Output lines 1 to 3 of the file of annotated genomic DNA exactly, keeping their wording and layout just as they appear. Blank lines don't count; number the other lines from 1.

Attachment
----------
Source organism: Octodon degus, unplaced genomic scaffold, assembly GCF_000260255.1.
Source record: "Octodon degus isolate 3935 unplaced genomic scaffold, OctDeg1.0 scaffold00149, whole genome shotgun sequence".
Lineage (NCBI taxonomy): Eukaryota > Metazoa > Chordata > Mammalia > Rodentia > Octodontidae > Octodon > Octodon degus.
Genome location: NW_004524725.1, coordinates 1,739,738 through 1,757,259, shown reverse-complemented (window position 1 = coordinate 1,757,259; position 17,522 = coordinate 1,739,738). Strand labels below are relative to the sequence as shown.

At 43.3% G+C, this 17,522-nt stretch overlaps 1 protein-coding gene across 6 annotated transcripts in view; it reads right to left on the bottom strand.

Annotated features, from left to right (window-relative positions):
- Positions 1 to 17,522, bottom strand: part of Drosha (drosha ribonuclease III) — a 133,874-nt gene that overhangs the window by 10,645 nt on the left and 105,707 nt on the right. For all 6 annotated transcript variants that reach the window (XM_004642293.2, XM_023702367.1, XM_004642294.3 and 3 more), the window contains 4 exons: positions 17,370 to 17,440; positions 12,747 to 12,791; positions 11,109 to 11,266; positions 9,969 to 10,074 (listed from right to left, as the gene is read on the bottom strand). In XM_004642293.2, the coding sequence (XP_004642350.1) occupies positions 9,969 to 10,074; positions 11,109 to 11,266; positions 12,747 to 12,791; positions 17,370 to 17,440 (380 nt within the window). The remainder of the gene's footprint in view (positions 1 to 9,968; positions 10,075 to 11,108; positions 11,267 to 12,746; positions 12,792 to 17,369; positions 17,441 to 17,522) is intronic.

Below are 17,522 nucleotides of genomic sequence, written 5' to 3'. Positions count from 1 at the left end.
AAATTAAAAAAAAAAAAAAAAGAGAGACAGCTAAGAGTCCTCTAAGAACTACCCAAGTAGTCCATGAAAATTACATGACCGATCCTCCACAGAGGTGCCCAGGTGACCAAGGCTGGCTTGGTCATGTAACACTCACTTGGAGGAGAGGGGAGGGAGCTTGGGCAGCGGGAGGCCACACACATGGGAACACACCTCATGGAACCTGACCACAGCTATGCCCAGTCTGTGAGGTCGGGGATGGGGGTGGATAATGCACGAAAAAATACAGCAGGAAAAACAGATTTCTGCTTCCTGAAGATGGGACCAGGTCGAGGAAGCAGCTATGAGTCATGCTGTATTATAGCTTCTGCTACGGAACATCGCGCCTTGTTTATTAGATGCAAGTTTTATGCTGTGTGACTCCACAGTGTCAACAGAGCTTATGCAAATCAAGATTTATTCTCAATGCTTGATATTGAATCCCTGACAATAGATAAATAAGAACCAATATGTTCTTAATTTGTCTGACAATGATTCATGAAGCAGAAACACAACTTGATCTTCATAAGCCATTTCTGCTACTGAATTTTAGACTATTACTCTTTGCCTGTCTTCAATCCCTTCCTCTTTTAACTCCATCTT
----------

Source organism: Octodon degus, unplaced genomic scaffold, assembly GCF_000260255.1.
Source record: "Octodon degus isolate 3935 unplaced genomic scaffold, OctDeg1.0 scaffold00149, whole genome shotgun sequence".
Lineage (NCBI taxonomy): Eukaryota > Metazoa > Chordata > Mammalia > Rodentia > Octodontidae > Octodon > Octodon degus.